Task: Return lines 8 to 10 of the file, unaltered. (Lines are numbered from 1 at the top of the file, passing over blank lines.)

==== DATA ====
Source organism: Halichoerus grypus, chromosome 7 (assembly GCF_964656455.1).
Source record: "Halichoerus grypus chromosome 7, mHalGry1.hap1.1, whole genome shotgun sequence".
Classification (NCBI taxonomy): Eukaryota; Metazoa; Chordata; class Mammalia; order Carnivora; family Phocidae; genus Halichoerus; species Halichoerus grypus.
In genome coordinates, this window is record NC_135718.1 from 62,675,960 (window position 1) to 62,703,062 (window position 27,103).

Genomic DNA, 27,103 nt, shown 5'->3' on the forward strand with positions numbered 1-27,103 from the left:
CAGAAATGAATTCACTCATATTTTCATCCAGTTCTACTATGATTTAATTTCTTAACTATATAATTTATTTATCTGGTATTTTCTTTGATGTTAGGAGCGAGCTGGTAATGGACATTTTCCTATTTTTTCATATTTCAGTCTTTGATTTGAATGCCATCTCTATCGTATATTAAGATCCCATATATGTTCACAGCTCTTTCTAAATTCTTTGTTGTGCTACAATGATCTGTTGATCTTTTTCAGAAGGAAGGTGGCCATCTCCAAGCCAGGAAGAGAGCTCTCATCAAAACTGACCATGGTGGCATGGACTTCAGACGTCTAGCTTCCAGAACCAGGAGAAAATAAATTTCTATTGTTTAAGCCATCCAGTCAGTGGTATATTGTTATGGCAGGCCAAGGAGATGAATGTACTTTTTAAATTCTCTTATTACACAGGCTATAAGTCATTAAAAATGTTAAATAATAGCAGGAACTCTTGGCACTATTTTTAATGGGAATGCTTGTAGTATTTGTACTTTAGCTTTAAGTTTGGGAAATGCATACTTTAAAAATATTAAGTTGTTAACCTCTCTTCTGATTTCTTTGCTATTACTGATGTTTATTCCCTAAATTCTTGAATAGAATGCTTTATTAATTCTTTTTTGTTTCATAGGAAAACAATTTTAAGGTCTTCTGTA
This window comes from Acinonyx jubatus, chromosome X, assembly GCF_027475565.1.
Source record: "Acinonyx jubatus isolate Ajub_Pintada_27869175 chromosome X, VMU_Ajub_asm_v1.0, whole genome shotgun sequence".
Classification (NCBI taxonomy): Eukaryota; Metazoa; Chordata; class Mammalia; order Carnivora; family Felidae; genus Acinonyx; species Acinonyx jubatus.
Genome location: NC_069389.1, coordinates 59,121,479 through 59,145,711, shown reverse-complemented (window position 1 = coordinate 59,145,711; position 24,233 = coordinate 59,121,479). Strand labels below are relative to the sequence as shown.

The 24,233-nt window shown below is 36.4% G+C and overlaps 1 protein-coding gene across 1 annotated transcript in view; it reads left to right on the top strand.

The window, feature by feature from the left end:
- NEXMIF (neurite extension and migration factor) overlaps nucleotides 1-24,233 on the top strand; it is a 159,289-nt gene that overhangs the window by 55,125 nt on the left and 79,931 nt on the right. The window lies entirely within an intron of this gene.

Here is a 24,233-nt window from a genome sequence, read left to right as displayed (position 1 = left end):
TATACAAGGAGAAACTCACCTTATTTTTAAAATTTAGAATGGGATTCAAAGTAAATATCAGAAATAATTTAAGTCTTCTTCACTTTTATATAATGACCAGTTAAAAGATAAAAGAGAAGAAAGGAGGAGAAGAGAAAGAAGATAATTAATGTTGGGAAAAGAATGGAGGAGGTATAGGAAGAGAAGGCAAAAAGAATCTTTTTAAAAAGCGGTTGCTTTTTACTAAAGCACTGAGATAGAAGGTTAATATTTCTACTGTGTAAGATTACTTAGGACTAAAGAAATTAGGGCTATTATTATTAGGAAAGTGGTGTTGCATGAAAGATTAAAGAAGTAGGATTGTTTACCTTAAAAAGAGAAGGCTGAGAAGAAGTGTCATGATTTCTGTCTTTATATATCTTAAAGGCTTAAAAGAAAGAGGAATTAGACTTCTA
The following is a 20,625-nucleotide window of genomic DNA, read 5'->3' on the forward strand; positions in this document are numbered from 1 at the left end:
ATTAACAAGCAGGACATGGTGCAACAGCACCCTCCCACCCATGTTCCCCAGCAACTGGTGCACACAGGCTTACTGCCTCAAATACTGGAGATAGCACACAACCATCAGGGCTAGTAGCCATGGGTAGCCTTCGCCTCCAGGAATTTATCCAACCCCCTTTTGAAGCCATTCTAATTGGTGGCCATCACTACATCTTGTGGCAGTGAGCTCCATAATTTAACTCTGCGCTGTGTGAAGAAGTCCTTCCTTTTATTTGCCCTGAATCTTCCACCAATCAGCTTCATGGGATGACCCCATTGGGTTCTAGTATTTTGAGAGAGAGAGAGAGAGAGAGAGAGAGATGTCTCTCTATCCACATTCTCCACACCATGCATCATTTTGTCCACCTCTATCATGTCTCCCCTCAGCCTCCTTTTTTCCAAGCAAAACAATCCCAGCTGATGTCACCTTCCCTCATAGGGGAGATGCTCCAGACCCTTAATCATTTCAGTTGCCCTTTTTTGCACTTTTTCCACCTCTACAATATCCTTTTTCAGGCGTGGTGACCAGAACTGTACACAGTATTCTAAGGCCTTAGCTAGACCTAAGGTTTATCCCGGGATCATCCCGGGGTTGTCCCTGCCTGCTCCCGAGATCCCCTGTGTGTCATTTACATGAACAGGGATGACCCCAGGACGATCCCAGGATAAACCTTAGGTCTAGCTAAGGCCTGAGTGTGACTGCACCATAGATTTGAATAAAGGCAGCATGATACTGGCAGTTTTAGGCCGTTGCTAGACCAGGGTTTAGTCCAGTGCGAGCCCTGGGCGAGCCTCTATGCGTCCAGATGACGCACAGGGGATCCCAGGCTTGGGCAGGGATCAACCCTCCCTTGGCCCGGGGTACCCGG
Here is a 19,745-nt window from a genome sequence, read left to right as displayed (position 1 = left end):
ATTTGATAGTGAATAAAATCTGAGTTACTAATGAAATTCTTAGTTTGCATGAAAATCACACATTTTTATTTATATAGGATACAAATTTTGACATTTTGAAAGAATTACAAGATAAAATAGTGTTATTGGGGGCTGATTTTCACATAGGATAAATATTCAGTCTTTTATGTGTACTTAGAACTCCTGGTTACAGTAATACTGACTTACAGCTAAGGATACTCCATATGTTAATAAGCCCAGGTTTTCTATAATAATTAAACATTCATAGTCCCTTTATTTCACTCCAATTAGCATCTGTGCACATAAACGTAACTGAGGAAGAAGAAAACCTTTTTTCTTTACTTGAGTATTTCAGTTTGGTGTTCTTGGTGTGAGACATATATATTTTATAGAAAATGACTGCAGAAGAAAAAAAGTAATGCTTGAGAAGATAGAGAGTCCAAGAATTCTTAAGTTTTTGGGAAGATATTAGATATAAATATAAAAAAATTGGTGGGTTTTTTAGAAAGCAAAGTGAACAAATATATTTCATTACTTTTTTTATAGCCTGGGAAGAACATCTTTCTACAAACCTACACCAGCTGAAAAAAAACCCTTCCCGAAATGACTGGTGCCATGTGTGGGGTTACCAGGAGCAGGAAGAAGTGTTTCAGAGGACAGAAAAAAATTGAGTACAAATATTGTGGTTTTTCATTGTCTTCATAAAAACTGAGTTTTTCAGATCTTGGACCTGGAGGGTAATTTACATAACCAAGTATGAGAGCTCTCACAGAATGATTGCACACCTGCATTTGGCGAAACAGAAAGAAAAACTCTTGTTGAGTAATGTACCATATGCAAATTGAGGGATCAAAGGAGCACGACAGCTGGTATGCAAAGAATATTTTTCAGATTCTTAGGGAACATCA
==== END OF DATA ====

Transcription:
Source record: "Acinonyx jubatus isolate Ajub_Pintada_27869175 chromosome X, VMU_Ajub_asm_v1.0, whole genome shotgun sequence".
Classification (NCBI taxonomy): Eukaryota; Metazoa; Chordata; class Mammalia; order Carnivora; family Felidae; genus Acinonyx; species Acinonyx jubatus.
Genome location: NC_069389.1, coordinates 59,121,479 through 59,145,711, shown reverse-complemented (window position 1 = coordinate 59,145,711; position 24,233 = coordinate 59,121,479). Strand labels below are relative to the sequence as shown.